Last week in Penny Sleuth I wrote about a big new breakthrough in biotechnology called CRISPR. CRISPR is a new technique for writing, deleting and generally mucking around with DNA, which is “the instruction manual for how to build living things”.
I said that CRISPR had started a “scientific stampede”, with scientists using it for everything from high yielding crops to yoghurt production to reviving the Woolly Mammoth.
Tom Bulford taught me about it. He’s been writing about CRISPR for a couple of years his biotechnology newsletter, showing his subscribers how to invest in gene-editing companies.
But here’s the thing: when it comes to gene-editing, there’s an elephant in the room.
CRISPR and other genetics technologies can be used to edit human genes.
It could be used to screen for problems like schizophrenia or genes which cause cancer. Or it could be used to give children a better chance at brains and beauty. And believe it or not, the House of Commons has already taken the first steps towards legalising this stuff.
Like a lot of huge biotechnology stories, this seems to have slipped past people. Why isn’t everyone talking about this?
The top of the slope
The House of Commons passed a bill allowing “to three parent babies” on the 5th of February. It makes Britain the only country in the world that allows this treatment.
What are three parent babies? Well, a small number of people have a genetic condition which causes their children to suffer very serious health problems. By implanting their DNA in a healthy person’s cells (ie, the “third parent”), they can have healthy children via IVF.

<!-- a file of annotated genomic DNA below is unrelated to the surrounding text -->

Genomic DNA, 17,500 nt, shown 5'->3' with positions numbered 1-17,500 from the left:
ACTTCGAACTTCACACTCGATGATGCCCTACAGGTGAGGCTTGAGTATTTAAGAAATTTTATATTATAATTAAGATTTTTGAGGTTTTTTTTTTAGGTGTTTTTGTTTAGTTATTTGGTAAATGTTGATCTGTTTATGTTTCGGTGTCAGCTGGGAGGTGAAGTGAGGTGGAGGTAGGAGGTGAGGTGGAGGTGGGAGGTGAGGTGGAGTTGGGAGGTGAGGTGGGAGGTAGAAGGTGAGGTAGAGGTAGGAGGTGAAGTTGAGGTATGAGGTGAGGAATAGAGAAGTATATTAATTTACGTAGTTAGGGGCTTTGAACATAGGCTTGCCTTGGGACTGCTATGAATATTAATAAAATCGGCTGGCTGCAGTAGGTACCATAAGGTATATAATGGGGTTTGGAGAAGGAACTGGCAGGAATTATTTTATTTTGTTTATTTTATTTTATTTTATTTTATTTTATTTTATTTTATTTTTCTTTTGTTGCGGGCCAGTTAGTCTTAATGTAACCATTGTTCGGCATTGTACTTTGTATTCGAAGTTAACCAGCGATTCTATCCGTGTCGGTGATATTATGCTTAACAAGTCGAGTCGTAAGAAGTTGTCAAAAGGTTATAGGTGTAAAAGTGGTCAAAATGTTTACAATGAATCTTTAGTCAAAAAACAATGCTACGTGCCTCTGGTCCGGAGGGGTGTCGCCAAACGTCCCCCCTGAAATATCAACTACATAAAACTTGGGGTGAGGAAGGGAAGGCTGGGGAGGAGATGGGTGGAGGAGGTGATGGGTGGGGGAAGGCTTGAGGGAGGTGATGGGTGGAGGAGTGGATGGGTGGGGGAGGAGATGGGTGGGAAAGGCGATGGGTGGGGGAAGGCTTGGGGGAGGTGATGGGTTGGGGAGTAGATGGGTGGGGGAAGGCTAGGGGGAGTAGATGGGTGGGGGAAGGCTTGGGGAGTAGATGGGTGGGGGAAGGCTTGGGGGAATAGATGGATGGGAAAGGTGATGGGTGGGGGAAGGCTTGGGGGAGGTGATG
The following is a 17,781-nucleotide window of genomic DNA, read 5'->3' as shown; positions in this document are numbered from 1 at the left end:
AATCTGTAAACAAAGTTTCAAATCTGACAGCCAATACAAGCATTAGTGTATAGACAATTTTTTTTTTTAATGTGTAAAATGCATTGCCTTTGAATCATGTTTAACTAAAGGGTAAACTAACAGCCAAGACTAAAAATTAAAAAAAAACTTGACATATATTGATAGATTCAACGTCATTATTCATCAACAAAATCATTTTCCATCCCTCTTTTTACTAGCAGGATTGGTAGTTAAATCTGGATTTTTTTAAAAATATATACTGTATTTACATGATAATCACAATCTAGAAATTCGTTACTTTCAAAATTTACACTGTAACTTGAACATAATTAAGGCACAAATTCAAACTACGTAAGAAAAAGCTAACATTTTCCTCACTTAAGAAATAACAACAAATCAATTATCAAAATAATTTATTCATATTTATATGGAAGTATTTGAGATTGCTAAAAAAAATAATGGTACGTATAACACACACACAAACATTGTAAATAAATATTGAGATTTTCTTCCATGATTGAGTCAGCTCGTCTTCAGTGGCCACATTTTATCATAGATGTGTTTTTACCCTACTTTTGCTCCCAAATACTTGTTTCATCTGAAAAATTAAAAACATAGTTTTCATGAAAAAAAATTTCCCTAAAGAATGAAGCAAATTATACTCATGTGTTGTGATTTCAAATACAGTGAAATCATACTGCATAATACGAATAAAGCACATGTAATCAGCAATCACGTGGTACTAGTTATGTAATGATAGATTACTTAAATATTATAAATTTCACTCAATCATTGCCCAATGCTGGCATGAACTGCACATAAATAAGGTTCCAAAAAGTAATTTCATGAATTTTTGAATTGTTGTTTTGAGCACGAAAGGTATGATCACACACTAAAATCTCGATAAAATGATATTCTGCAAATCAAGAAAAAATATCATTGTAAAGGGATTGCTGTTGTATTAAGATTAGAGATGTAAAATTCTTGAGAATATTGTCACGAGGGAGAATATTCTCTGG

This all seems perfectly reasonable and humane, right?
That may be so. But the thing is, it’s a couple of very small step between this and designer babies.
Basically, in this case doctors are replacing a baby’s “bad” genes with “good” ones. But as our understanding of the genome improves, we’re going to be able to identify more and more “bad” and “good” genes.
At first, like with the three-parent example, the technique will probably be used to get rid of bad genes. The ones that lead to genetically carried diseases.
The problem is that on a practical level, there’s no difference between screening against the bad genes such as those which lead to disease, and screening for good genes such as those which lead to a higher IQ.
Here’s Derek Lowe, a biotech scientist:
“The big fundamental [breakthrough] is indeed here right now: the deliberate editing of the human genetic inheritance… it could be done right now by anyone with the nerve to do it.”
Do you doubt that there’ll be a big demand for it? Here’s what the discoverer of DNA, James Watson, had to say:
“Once you have a way in which you can improve our children, no-one can stop it.”
You best be ready
I don’t even know whether I’m for or against this. I’m just sharing what I know.
Soon enough, though, I’ve a feeling we’re all going to have an opinion. It’s going to be a hell of a debate.
What I can say for sure is that it’s a great example of how biotech discoveries go unnoticed by most people. Even in this case… I mean, I can’t imagine a more emotive or important topic… people just don’t seem to be paying attention!
Five years ago scientists hadn’t much of a clue what CRISPR was, let alone how to use it to genetically modify babies or revive the Wooly Mammoth.
Today, a small but growing number of companies are using CRISPR to tackle big problems in medicine, agriculture and industry.
Lord only knows how far it’ll go in a couple of years’ time.
Until next time,
P.S. I got a great response to last weeks’ issue, thanks to everyone who wrote in. It turns out more of you are interested in, and invested in, biotech than I had expected. Encouraging!
So at the risk of blowing up my inbox, I have to ask… what does everyone make of the prospect of GM humans? Is screening for “negative” traits okay? What about positive traits? Will governments be able to stop this? Should they?
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